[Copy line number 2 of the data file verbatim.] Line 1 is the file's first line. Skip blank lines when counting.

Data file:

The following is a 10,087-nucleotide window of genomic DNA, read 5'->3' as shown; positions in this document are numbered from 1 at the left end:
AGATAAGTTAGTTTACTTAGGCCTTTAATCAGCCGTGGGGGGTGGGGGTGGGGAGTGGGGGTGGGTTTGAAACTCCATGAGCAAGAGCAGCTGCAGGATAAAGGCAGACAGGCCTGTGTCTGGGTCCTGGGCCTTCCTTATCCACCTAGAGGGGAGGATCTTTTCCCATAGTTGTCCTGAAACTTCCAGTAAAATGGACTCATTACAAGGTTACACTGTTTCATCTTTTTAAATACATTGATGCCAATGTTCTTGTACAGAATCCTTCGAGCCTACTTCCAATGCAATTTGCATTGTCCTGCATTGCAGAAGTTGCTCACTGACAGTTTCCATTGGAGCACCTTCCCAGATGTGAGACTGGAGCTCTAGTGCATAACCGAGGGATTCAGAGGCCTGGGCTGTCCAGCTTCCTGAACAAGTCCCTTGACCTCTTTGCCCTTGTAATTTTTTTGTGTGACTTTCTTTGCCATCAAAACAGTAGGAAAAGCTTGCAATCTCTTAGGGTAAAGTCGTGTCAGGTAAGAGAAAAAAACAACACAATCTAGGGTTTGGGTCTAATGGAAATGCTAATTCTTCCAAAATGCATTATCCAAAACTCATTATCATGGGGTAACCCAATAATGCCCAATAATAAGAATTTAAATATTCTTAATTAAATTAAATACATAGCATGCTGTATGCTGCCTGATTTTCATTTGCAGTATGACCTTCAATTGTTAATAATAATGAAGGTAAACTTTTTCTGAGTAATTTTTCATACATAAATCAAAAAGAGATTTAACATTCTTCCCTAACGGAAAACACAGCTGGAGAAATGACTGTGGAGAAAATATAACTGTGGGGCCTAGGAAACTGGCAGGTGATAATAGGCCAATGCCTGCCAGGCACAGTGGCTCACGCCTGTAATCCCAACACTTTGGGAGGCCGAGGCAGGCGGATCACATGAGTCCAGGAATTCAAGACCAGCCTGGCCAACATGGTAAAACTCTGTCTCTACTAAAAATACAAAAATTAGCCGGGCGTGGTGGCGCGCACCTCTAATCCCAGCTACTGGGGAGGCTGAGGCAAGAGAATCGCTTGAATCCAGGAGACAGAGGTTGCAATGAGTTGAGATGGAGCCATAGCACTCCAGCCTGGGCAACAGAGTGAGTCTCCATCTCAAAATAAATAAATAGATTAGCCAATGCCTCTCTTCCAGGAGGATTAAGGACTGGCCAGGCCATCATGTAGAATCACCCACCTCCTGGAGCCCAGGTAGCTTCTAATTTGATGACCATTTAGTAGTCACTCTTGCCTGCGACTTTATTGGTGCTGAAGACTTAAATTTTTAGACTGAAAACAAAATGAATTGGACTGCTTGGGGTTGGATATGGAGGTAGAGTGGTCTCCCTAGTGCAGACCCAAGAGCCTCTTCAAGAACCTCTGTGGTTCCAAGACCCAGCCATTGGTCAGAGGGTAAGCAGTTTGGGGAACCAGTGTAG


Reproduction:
AGATAAGTTAGTTTACTTAGGCCTTTAATCAGCCGTGGGGGGTGGGGGTGGGGAGTGGGGGTGGGTTTGAAACTCCATGAGCAAGAGCAGCTGCAGGATAAAGGCAGACAGGCCTGTGTCTGGGTCCTGGGCCTTCCTTATCCACCTAGAGGGGAGGATCTTTTCCCATAGTTGTCCTGAAACTTCCAGTAAAATGGACTCATTACAAGGTTACACTGTTTCATCTTTTTAAATACATTGATGCCAATGTTCTTGTACAGAATCCTTCGAGCCTACTTCCAATGCAATTTGCATTGTCCTGCATTGCAGAAGTTGCTCACTGACAGTTTCCATTGGAGCACCTTCCCAGATGTGAGACTGGAGCTCTAGTGCATAACCGAGGGATTCAGAGGCCTGGGCTGTCCAGCTTCCTGAACAAGTCCCTTGACCTCTTTGCCCTTGTAATTTTTTTGTGTGACTTTCTTTGCCATCAAAACAGTAGGAAAAGCTTGCAATCTCTTAGGGTAAAGTCGTGTCAGGTAAGAGAAAAAAACAACACAATCTAGGGTTTGGGTCTAATGGAAATGCTAATTCTTCCAAAATGCATTATCCAAAACTCATTATCATGGGGTAACCCAATAATGCCCAATAATAAGAATTTAAATATTCTTAATTAAATTAAATACATAGCATGCTGTATGCTGCCTGATTTTCATTTGCAGTATGACCTTCAATTGTTAATAATAATGAAGGTAAACTTTTTCTGAGTAATTTTTCATACATAAATCAAAAAGAGATTTAACATTCTTCCCTAACGGAAAACACAGCTGGAGAAATGACTGTGGAGAAAATATAACTGTGGGGCCTAGGAAACTGGCAGGTGATAATAGGCCAATGCCTGCCAGGCACAGTGGCTCACGCCTGTAATCCCAACACTTTGGGAGGCCGAGGCAGGCGGATCACATGAGTCCAGGAATTCAAGACCAGCCTGGCCAACATGGTAAAACTCTGTCTCTACTAAAAATACAAAAATTAGCCGGGCGTGGTGGCGCGCACCTCTAATCCCAGCTACTGGGGAGGCTGAGGCAAGAGAATCGCTTGAATCCAGGAGACAGAGGTTGCAATGAGTTGAGATGGAGCCATAGCACTCCAGCCTGGGCAACAGAGTGAGTCTCCATCTCAAAATAAATAAATAGATTAGCCAATGCCTCTCTTCCAGGAGGATTAAGGACTGGCCAGGCCATCATGTAGAATCACCCACCTCCTGGAGCCCAGGTAGCTTCTAATTTGATGACCATTTAGTAGTCACTCTTGCCTGCGACTTTATTGGTGCTGAAGACTTAAATTTTTAGACTGAAAACAAAATGAATTGGACTGCTTGGGGTTGGATATGGAGGTAGAGTGGTCTCCCTAGTGCAGACCCAAGAGCCTCTTCAAGAACCTCTGTGGTTCCAAGACCCAGCCATTGGTCAGAGGGTAAGCAGTTTGGGGAACCAGTGTAG